Did a stealthy new Chinese destroyer just sail through the Sea of Japan in a provocative gesture to challenge Japan’s fast-growing effort to build more military strength and challenge Chinese aggression in the region?
It does appear that way, according to a report in the Chinese-government-backed Global Times newspaper which cites a press statement from Japan’s Ministry of Defense. A People’s Liberation Army-Navy flotilla of four warships passed through the Soya Strait from the Sea of Japan with a Type 052D destroyer and a Type 903A supply ship supported by China’s sleek-looking new Type 055 destroyer the Nanchang, according to the Chinese report.
“The Japan Maritime Self-Defense Force on August 24 spotted a PLA Navy flotilla consisting of four warships, namely the Type 055 destroyer Nanchang, the Type 052D destroyer Guiyang, a Type 903A supply ship with hull number 903, and a surveillance ship with hull number 799, which passed through the Soya Strait from the Sea of Japan and then sailed east, Japan's Ministry of Defense Joint Staff said in a press release on August 25,” according to the Global Times.
Alongside the apparent Chinese “gesture” to provoke or send power messages to Japan, the use of the Nanchang seems to be of particular significance. This ship, which one could arguably say rips off some of the visible design concepts of the USS Zumwalt-class destroyer, does appear to have a somewhat stealthy external shape. Most of all, much like the USS Zumwalt, the Nanching has a smooth exterior with few or little protruding structures or sharp edges likely to be picked up by radar. Certainly, a ship of that size could not become invisible, yet radar signature lowering designs might make it look like something else such as a non-military commercial vessel or smaller ship. This is the case with the USS Zumwalt, as a statement years ago from Naval Sea Systems Command said the USS Zumwalt appeared as a small “fishing boat” to radar, a circumstance which of course lends quite an advantage to maritime warfare operations.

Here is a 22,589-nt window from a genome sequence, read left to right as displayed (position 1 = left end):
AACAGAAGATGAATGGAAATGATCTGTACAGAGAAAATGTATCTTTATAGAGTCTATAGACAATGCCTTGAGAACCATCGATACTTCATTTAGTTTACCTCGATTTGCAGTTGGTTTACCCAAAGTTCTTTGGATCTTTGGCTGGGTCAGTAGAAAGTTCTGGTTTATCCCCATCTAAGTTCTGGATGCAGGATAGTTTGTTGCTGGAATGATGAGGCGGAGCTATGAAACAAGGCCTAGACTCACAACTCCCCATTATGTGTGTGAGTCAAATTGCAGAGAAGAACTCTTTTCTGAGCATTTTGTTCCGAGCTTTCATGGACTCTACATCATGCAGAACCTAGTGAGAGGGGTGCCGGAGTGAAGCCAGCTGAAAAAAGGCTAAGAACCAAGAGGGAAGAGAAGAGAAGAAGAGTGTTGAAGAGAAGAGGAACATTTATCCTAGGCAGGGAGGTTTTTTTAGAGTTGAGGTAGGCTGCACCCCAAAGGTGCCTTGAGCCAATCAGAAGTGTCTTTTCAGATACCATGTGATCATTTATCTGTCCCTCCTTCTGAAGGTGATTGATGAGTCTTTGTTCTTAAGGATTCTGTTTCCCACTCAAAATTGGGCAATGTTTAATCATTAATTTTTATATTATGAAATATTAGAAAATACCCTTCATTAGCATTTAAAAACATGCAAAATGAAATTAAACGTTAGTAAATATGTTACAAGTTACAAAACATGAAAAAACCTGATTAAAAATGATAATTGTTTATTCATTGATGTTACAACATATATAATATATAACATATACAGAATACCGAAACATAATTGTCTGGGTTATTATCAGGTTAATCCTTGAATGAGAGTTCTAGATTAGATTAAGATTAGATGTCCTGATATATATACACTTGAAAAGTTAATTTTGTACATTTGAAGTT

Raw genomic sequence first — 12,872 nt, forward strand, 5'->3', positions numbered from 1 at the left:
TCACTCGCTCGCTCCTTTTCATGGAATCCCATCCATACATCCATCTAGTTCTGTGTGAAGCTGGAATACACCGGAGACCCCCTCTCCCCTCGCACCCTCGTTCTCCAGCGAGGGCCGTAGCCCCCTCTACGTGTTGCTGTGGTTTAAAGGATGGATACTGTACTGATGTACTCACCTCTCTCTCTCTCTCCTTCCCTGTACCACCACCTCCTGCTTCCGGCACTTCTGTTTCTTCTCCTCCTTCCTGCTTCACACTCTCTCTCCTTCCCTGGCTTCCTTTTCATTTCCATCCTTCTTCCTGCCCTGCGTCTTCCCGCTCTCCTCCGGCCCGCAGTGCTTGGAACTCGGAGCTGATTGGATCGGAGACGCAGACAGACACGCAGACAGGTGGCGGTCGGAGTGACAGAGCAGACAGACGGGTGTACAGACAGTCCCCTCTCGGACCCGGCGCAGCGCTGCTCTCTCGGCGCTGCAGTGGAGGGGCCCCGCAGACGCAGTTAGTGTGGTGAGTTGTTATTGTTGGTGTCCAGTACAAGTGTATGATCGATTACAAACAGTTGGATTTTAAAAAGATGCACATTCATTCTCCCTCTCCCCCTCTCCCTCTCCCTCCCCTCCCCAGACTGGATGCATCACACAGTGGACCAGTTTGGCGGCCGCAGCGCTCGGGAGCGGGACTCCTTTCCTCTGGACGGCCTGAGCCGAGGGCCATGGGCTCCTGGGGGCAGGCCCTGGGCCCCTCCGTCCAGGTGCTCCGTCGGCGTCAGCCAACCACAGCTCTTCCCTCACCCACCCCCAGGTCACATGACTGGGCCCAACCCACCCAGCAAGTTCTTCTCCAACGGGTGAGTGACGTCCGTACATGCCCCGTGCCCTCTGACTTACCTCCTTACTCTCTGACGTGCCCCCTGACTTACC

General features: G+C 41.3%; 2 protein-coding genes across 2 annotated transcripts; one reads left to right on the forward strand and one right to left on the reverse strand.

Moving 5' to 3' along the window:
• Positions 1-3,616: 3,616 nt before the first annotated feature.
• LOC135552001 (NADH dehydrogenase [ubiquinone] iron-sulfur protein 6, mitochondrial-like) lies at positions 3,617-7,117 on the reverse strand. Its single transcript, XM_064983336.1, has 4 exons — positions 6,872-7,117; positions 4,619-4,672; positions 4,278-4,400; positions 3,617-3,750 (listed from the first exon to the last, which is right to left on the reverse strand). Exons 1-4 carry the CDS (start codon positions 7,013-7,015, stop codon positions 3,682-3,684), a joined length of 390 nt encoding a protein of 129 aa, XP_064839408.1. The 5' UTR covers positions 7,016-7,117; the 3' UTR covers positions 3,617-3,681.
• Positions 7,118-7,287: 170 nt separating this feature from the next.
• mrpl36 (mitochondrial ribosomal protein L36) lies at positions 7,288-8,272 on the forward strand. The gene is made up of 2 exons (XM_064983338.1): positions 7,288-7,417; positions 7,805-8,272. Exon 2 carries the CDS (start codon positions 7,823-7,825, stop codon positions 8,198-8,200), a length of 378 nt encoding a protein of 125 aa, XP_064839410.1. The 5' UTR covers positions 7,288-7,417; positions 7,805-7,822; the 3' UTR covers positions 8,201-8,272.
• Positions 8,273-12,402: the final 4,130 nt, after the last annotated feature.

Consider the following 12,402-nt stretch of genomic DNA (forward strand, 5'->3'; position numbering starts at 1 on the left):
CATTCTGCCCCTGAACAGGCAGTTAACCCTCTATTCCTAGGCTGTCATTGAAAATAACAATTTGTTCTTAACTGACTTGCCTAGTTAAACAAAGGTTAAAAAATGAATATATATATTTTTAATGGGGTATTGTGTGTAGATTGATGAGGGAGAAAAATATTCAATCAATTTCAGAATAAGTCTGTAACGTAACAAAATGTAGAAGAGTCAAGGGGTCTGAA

Much like the USS Zumwalt, the Nanching has a sloped, smooth hull with few edges, something decidedly stealthier as electromagnetic pings have fewer shapes off of which to bounce and send a return signal to produce a more complete or accurate “rendering.” At the same time, interestingly, the Nanching’s back end does look a little more like a U.S. Flight IIA DDG 51 ship in that it does have some protruding antennas which could be somewhat more detectable or stealthy.
Nonetheless, the Chinese Type 055 is a fairly new ship and the PLA Navy is reportedly building more. The ship is clearly a threat to Japan and other U.S. allies in the region, not to mention a threat to the United States as well. It may not be clear what weapons it fires, yet it is China’s most modern destroyer. What is clear is that the Chinese do appear to be responding in a more provocative or aggressive way to U.S. patrols and Japanese patrols in the region by demonstrating power projection and maritime combat potential.
The other often-discussed dynamic this may also represent is a well-documented and overt attempt by the Chinese to massively expand global presence and influence. China has long been a regional power and has in more recent years been extremely forward-leaning regarding its effort to extend its reach around the globe.
Kris Osborn is the defense editor for the National Interest. Osborn previously served at the Pentagon as a Highly Qualified Expert with the Office of the Assistant Secretary of the Army—Acquisition, Logistics & Technology. Osborn has also worked as an anchor and on-air military specialist at national TV networks. He has appeared as a guest military expert on Fox News, MSNBC, The Military Channel, and The History Channel. He also has a Master's Degree in Comparative Literature from Columbia University.